BERLIN (Reuters) - U.S. electric car pioneer Tesla (TSLA.O) has agreed to buy a property on the outskirts of Berlin, bringing it a step closer to opening its first European factory, local authorities said on Sunday.
The U.S. carmaker last November announced plans to build a giant factory in Gruenheide, in the eastern German state of Brandenburg, giving it the coveted “Made in Germany” label just as local rivals prepare to launch competing models.
Tesla’s board of directors approved a purchase agreement with the state of Brandenburg on Saturday to acquire a 300-hectare property, Brandenburg government spokesman Florian Engels said in a statement. The state parliament’s finance committee had already approved the sale on January 9.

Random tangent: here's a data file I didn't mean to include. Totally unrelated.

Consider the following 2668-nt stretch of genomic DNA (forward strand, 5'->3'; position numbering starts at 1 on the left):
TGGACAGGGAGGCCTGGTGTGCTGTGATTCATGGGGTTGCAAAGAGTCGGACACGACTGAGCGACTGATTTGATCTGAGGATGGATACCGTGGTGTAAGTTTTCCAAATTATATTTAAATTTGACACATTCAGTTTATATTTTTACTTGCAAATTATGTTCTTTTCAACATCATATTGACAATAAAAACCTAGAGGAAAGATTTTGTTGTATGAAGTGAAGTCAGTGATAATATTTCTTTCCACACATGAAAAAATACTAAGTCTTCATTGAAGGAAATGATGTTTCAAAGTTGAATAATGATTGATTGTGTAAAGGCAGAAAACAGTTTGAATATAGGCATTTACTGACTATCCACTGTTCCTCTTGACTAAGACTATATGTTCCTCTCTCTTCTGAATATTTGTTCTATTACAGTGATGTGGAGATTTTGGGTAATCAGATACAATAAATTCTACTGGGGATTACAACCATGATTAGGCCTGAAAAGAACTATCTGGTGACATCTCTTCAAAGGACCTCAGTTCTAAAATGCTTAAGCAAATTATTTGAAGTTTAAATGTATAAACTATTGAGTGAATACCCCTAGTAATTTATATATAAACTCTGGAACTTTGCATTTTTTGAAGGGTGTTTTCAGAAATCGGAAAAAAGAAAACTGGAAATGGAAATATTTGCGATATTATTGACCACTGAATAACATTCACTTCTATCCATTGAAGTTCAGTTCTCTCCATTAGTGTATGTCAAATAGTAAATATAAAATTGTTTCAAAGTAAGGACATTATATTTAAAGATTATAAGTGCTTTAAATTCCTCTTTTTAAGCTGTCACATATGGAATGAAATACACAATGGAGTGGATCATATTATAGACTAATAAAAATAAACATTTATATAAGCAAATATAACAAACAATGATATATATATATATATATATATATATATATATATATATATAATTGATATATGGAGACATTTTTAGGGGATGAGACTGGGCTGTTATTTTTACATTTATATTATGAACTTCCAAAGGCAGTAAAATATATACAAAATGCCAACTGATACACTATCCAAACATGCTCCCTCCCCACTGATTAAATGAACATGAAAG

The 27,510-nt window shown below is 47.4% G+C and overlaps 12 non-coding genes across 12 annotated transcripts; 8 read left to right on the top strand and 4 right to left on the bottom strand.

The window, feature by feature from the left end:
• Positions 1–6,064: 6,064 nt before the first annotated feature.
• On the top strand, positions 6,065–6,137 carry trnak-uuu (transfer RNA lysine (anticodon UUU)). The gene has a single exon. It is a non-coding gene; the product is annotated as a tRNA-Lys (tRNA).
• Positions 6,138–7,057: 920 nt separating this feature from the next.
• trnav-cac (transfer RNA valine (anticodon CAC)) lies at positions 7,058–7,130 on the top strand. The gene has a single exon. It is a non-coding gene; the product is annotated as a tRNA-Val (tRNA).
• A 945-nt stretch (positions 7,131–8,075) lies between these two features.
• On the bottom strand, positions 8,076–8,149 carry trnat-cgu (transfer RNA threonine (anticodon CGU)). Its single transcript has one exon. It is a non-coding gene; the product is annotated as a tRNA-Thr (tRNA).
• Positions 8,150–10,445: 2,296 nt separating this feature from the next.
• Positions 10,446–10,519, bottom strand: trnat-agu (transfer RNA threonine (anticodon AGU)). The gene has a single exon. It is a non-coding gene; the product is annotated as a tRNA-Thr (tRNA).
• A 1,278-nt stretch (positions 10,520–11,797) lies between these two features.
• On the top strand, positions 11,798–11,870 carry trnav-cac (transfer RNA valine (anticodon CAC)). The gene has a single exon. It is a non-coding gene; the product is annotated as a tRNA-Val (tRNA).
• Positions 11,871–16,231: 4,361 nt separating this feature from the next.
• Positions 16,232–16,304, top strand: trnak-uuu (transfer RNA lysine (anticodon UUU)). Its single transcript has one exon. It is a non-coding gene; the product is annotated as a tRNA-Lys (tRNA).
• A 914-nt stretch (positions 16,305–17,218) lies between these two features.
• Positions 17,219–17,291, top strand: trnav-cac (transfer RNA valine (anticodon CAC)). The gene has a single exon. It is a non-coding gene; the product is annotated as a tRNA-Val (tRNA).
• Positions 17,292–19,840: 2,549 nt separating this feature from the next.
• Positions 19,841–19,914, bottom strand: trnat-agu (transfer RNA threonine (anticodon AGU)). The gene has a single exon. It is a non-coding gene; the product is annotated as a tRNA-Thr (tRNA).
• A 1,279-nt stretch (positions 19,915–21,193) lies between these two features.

A Tesla spokeswoman confirmed the deal.
The agreement states a preliminary property price of 40.91 million euros ($45.36 million) which can be amended if an external review provides a different value, Engels said.
The property is in a designated industrial area and is being checked for weapons from World War II as there are most likely unexploded U.S. bombs still in the ground, he added.
Politicians, unions and industry groups have welcomed Tesla’s move which is expected to create up to 7,000 jobs in Brandenburg.
But some 250 locals took to the streets to protest on Saturday, fearing the factory could endanger the water supply and wildlife in the surrounding forest.
Reporting by Michael Nienaber; Editing by Alexandra Hudson